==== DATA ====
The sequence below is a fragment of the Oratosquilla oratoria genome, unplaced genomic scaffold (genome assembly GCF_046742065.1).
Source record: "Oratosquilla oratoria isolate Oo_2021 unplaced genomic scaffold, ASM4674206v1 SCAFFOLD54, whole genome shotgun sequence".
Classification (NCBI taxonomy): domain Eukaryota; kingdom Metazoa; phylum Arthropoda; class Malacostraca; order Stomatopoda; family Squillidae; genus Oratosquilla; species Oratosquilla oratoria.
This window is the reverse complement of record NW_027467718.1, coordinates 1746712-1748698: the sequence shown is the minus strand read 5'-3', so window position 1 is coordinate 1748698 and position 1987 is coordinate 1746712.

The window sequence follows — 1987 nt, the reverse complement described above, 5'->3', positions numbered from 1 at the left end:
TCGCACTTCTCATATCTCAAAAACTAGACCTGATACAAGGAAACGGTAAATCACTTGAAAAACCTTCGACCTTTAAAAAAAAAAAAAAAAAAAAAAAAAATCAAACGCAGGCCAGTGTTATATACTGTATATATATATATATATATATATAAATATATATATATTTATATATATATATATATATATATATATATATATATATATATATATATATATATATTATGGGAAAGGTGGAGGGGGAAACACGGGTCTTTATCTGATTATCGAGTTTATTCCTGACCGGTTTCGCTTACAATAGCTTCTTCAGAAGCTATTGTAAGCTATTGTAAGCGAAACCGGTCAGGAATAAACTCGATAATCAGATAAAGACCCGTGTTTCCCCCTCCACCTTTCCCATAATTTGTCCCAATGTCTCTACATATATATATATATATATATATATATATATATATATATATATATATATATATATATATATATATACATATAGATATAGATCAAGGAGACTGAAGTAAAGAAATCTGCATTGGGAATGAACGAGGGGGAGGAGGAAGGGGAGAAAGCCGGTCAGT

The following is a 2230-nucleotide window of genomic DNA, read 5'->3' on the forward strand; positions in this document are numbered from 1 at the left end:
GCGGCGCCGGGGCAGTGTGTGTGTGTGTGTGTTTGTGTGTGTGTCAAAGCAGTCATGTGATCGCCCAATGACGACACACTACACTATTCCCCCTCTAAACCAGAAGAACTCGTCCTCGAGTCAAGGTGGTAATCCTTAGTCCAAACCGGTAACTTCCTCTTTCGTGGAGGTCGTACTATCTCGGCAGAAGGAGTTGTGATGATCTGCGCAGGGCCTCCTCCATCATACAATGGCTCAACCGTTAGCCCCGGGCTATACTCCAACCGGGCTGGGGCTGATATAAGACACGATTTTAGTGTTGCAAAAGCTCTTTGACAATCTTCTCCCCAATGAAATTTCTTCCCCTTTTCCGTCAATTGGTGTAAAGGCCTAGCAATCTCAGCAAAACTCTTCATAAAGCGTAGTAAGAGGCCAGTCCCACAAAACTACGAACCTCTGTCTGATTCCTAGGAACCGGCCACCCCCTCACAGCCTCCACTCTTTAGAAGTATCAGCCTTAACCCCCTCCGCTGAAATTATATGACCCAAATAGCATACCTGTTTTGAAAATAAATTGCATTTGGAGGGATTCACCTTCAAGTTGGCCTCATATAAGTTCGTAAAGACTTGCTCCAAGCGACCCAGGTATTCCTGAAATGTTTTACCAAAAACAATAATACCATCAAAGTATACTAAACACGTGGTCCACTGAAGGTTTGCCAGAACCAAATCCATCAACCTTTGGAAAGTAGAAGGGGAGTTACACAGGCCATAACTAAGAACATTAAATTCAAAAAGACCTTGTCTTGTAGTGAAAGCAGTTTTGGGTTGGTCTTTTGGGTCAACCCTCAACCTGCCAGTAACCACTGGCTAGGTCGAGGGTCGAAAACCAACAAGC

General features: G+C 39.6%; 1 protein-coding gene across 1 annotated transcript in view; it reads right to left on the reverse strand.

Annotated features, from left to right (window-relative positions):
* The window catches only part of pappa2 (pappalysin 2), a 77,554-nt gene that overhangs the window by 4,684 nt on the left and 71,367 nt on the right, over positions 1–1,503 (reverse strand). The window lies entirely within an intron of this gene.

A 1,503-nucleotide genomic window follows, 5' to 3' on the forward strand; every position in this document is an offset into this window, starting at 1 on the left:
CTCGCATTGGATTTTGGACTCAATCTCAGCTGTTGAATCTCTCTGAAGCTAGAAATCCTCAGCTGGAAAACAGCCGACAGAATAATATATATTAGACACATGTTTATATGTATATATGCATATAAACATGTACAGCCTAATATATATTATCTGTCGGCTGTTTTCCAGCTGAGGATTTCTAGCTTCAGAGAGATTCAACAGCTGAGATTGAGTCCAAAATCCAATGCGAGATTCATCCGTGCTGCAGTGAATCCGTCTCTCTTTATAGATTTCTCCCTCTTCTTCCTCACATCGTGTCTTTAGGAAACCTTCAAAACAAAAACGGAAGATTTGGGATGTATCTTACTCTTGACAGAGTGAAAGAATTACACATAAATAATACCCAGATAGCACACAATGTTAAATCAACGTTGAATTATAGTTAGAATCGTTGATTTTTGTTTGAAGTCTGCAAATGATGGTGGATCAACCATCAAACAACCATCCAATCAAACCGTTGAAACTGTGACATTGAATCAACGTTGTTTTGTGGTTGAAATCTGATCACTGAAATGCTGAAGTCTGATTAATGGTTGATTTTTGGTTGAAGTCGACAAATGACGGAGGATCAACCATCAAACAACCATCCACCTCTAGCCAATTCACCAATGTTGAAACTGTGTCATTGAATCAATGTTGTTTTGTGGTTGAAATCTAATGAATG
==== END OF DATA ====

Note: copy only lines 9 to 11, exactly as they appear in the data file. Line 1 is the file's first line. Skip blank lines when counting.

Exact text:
General features: G+C 39.6%; 1 protein-coding gene across 1 annotated transcript in view; it reads right to left on the reverse strand.

Annotated features, from left to right (window-relative positions):
* The window catches only part of pappa2 (pappalysin 2), a 77,554-nt gene that overhangs the window by 4,684 nt on the left and 71,367 nt on the right, over positions 1–1,503 (reverse strand). The window lies entirely within an intron of this gene.